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Canadian PhD programs in the 2006-08 PGR

Submitted by Richard Zach on Sun, 11/12/2006 - 1:39pm

table.lines td { vertical-align: top; border: 1px dashed gray; empty-cells: show; padding: 2pxWith the kind permission of Brian Leiter, here's a breakout of the Canadian philosophy departments by specialty according to the Philosophical Gourmet Report 2006-08. The same programs are ranked in 2006-08 as in the 2004-06 edition. This year, only the rank ordering of the top four departments was given in the PGR. As two years ago, I'm providing the the rank ordering based on both the entire survey responses and the responses from Canadian evaluators (with mean scores in parentheses). The numbers following the specialties are: the peer group the program falls in and the rounded mean/median score. The "Notable" category (median of 3.0) is no longer included in the PGR (according to Brian Leiter, merely for reasons of time). See the overall rankings and the specialty rankings from the PGR for explanations.

PS: Because Canadian students wanting to study at a Canadian school don't exactly have many options for any given specialty, you might consider consulting last year's rankings as well. That still gives the "notable" category for the various specialties (ie, median scores of 3.0 that just barely didn't make the official rankings).

Program Ranked Specialties
University of Toronto
Overall rank: 1 (3.7)
Canada rank: 1 (4.1)
Philosophy of Language (4/24-36, 3/3)
Philosophy of Mind (3/13-25, 3.5/3.5)
Metaphysics (5/25-36, 3.0/3.0)
Philosophical Logic (3/13-21, 3.5/4)
Normative Ethics and Moral Psychology (3/6-12, 4.0/4)
Political Philosophy (2/4-13, 4.0/4)
Philosophy of Law (2/3-11, 4.0/4)
Applied Ethics (2/7-18, 3.5/3.5)
Philosophy of Science (4/13-29, 3.5/3.5)
Philosophy of Biology (3/8-16, 3.5/3)
Philosophy of Cognitive Science (4/12-27, 3.0/3.5)
Philosophy of Social Science (4/16-34, 3.0/3.25)
Philosophy of Mathematics (4/13-22, 3.5/3.5)
Mathematical Logic (3/10-19, 3.5/3.5)
Ancient Philosophy (2/2-4, 4.5/4.5)
Medieval Philosophy (1/1-3, 5.0/5.0)
Early Modern: 17th C (2/2-11, 4.0/4.0)
Early Modern: 18th C (1/1-7, 4.0/4.0)
Kant and German Idealism (4/9-18, 3.5/3.5)
19th C Continental Philosophy after Hegel (4/18-27, 3.0/3.25)
American Pragmatism (1/1-3, 4.0/4.0)
20th Century Continental (4/17-33, 3.0/3.5)
Feminist Philosophy (2/3-13, 4.0/4.0)
University of Western Ontario
Overall rank: 2 (2.7)
Canada rank: 2 (3.1)
Philosophy of Language (4/24-36, 3/3)
Applied Ethics (3/19-42, 3.0/3.25)
Philosophy of Science (3/4-12, 4.0/4)
Philosophy of Physics (3/4-10, 4.0/4.0)
Philosophy of Social Science (3/7-15, 3.5/3.75)
Decision, Rational Choice, and Game Theory (5/10-19, 3.0/3.0)
Philosophy of Mathematics (4/13-22, 3.5/3.5)
Mathematical Logic (4/20-24, 3.0/3.0)
Medieval Philosophy (5/15-25, 3.0/3.5)
Early Modern: 17th C (3/12-33, 3.5/4)
Early Modern: 18th C (2/8-14, 3.5/4.0)
Feminist Philosophy (4/23-27, 3.0/3.0)
McGill University
Overall rank: 3 (2.4)
Canada rank: 3 (2.8)
Philosophy of Art (3/7-13, 4.0/4.25)
Philosophy of Mathematics (5/23-32, 3.0/3.75)
Ancient Philosophy (5/13-21, 3.0/3.0)
Medieval Philosophy (5/15-25, 3.0/3.25)
Early Modern: 17th C (3/12-33, 3.5/3.5)
Early Modern: 18th C (3/15-39, 3.0/3.0)
Kant and German Idealism (5/19-32, 3.0/3.5)
University of British

Overall rank: 4 (2.2)
Canada rank: 4 (2.6)
Philosophy of Art (4/14-21, 3.5/4)
Philosophy of Science (4/13-29, 3.5/3.5)
Philosophy of Biology (3/8-16, 3.5/3.5)
Philosophy of Social Science (4/16-34, 3.0/3.0)
History of Analytic Philosophy (4/18-37, 3.0/3.25)
University of Alberta
Overall rank: 5 (2.1)
Canada rank: 4 (2.6)
Philosophy of Art (5/22-28, 3.0/2.75)
Feminist Philosophy (2/3-13, 4.0/4.0)

Overall rank: 6 (2.0)
Canada rank: 6 (2.5)
Political Philosophy (3/14-27, 3.5/3.75)
Applied Ethics (3/19-42, 3.0/3.25)
Feminist Philosophy (2/3-13, 4.0/4.0)
Simon Fraser University
Overall rank: 6 (2.0)
Canada rank: 7 (2.4)
Philosophical Logic (4/22-36, 3.0/3)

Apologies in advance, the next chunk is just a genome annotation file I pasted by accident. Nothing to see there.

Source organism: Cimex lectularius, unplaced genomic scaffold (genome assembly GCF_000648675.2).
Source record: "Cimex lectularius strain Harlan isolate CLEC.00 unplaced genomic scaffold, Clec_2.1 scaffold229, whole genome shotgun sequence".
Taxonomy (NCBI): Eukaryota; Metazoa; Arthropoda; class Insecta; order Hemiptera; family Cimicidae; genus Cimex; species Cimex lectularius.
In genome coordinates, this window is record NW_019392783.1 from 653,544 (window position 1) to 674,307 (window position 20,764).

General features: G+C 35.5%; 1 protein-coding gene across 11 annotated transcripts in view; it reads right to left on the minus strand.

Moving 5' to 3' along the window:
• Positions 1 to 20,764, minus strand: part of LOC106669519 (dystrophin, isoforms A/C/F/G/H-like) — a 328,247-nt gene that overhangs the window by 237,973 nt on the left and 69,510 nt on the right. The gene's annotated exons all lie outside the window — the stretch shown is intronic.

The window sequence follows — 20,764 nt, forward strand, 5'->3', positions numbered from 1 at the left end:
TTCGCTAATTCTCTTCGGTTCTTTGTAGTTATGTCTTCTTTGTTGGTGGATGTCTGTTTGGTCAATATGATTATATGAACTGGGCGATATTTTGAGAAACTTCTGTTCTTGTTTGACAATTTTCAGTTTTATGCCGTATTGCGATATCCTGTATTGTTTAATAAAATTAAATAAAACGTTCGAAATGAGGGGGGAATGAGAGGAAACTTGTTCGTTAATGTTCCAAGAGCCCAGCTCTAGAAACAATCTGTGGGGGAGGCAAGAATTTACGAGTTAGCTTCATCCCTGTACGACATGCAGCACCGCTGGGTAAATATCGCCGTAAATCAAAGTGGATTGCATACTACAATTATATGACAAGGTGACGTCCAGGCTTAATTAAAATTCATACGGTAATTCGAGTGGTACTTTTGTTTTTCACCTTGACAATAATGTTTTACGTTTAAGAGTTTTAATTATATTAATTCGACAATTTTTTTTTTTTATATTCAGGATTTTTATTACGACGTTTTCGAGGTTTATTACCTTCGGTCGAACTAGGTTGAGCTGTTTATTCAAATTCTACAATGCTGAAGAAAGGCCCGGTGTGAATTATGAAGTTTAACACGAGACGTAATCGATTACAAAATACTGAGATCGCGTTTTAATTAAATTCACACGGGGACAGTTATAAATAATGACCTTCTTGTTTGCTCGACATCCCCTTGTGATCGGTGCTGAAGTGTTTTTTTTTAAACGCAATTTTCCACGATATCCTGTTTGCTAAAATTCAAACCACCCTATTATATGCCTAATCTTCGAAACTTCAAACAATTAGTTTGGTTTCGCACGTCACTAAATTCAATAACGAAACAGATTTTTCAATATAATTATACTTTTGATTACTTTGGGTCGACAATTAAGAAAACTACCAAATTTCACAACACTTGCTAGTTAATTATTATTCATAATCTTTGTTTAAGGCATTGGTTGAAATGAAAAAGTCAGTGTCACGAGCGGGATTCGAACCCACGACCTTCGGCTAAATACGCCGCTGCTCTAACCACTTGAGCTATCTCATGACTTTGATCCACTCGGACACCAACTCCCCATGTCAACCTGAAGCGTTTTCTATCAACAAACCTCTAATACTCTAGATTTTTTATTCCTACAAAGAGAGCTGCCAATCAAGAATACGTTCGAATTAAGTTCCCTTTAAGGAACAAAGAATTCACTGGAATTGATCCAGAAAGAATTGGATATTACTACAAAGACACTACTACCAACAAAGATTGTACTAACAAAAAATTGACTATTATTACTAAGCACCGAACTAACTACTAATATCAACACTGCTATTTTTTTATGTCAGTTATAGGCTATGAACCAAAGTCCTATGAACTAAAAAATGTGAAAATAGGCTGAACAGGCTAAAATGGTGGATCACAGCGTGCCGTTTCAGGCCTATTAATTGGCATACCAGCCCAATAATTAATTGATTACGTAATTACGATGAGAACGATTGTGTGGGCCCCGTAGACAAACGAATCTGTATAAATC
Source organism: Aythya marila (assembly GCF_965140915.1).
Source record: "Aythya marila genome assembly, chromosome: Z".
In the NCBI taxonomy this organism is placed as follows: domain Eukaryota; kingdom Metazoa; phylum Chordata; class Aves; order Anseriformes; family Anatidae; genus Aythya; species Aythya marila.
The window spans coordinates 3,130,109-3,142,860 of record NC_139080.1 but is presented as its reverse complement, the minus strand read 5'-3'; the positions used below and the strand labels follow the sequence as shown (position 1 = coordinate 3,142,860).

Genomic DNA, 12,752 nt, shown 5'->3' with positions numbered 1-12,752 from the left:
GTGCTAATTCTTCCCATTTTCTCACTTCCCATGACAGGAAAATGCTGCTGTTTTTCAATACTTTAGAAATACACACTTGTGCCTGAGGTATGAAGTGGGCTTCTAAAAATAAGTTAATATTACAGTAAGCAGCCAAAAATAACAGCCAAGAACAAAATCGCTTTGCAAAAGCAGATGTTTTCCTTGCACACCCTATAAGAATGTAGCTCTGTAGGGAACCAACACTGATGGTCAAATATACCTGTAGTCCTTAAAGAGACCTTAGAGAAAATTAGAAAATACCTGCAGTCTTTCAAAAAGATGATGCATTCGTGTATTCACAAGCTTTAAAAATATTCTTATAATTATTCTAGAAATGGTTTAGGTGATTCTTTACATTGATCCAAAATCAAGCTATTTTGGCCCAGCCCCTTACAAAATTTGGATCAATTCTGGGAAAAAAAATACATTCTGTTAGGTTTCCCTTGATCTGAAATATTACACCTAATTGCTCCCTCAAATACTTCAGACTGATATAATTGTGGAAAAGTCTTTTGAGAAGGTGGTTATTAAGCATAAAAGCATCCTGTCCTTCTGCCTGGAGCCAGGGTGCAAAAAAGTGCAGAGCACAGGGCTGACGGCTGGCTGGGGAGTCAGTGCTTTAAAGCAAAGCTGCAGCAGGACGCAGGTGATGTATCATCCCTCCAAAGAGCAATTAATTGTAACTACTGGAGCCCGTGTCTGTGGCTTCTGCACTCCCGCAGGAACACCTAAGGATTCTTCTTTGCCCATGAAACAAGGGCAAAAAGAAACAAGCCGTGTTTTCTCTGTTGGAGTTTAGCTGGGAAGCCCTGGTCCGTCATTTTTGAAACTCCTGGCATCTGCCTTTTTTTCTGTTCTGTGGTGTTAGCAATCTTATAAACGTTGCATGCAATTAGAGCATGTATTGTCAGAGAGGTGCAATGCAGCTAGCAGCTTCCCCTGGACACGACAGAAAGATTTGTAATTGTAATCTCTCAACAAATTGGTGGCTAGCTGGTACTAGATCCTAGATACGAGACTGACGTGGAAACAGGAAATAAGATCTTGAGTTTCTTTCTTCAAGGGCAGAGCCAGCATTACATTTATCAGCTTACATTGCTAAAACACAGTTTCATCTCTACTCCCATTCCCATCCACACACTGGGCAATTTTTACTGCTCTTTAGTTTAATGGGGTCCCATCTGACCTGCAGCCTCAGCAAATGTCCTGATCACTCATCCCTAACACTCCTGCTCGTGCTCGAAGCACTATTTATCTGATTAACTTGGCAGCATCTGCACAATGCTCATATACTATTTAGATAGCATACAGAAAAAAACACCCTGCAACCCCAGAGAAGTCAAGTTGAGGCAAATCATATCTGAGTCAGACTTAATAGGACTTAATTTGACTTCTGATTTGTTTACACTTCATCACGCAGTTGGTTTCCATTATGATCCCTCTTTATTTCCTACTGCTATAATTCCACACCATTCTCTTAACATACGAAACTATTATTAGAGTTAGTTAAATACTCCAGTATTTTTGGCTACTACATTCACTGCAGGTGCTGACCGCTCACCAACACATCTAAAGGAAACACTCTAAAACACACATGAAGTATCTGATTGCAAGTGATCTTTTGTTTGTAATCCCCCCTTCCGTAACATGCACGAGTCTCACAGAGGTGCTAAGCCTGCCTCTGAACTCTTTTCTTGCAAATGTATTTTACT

University of Calgary
Overall rank: 6 (2.0)
Canada rank: 7 (2.4)
Philosophical Logic (4/22-36, 3.0/3)
Philosophy of Action (incl. Free Will) (4/13-19, 3.0/3)
Philosophy of Biology (4/17-23, 3.0/3.0)
York University
Overall rank: 9 (1.8)
Canada rank: 10 (1.9)
Philosophy of Law (4/21-33, 3.0/3)
American Pragmatism (3/7-10, 3.0/2.75)
Tri-University (Guelph, McMaster, Laurier)
Overall rank: 9 (1.8)
Canada rank: 9 (2.1)
Philosophy of Law (4/21-33, 3.0/3)
Early Modern: 18th C (3/15-39, 3.0/3.0)
History of Analytic Philosophy (incl. Wittgenstein) (4/18-36, 3.0/3.0)
University of Waterloo
Overall rank: 11 (1.7)
Canada Rank: 10 (1.9)

Hilbert in Kyoto

Submitted by Richard Zach on Sun, 11/12/2006 - 1:00pm

I just spent a wonderful week in Kyoto at the invitation of Susumu Hayashi. Susumu's been working on Hilbert's notebooks, and he, Mariko Yasugi, Wilfried Sieg, Koji Nagatogawa, and I have had several days of interesting discussions about them. The last two days there was a workshop on Hilbert and computability, and it was a pleasure to see and talk to Yasuo Deguchi, Anton Setzer, Toshi Arai, and many others. Many thanks to Susumu and his students, and in particular to Koji, without whose help and translation services Wilfried and might have gotten lost, starved to death, and certainly wouldn't have had as good a time.

If you read German, check out Susumu's students' compilation of Hilbert's maxims from the notebooks.

Henkin Obituary

Submitted by Richard Zach on Sat, 11/11/2006 - 2:22pm

Leon Henkin, 1921-2006

Submitted by Richard Zach on Fri, 11/03/2006 - 2:26am

I just heard that Leon Henkin passed away earlier this week. He was a terrific logician and a terrific teacher. He will be missed.

First-order Gödel Logics

Submitted by Richard Zach on Sat, 10/14/2006 - 11:40pm

Ok, this is hopefully my last paper ever on many-valued logics. Well, maybe not. In any case, it's done and will come out in APAL.

Primitive Recursion

Submitted by Richard Zach on Sat, 09/30/2006 - 10:42pm

In an interesting thread titled "Recursive" on FOM last week there was a discussion on the history of primitive recursive functions. Of course, already Grassmann, Dedekind, and Peano gave primitive recursive definitions of individual functions such as addition and multiplication, and Skolem's 1923 article

Independence of Goodstein's Theorem from PA

Submitted by Richard Zach on Mon, 09/25/2006 - 3:25pm

I was asked in email about a good source about Goodstein sequences and the independence of Goodstein's Theorem from Peano Arithmetic. The independence result is due to Kirby and Paris in a 1983 paper in the Proceedings of the London Mathematical Society (vol. 14), using the method of indicators. Georg Moser suggested the following paper by Cichon, which appeals to the characterization of provably recursive functions in PA only: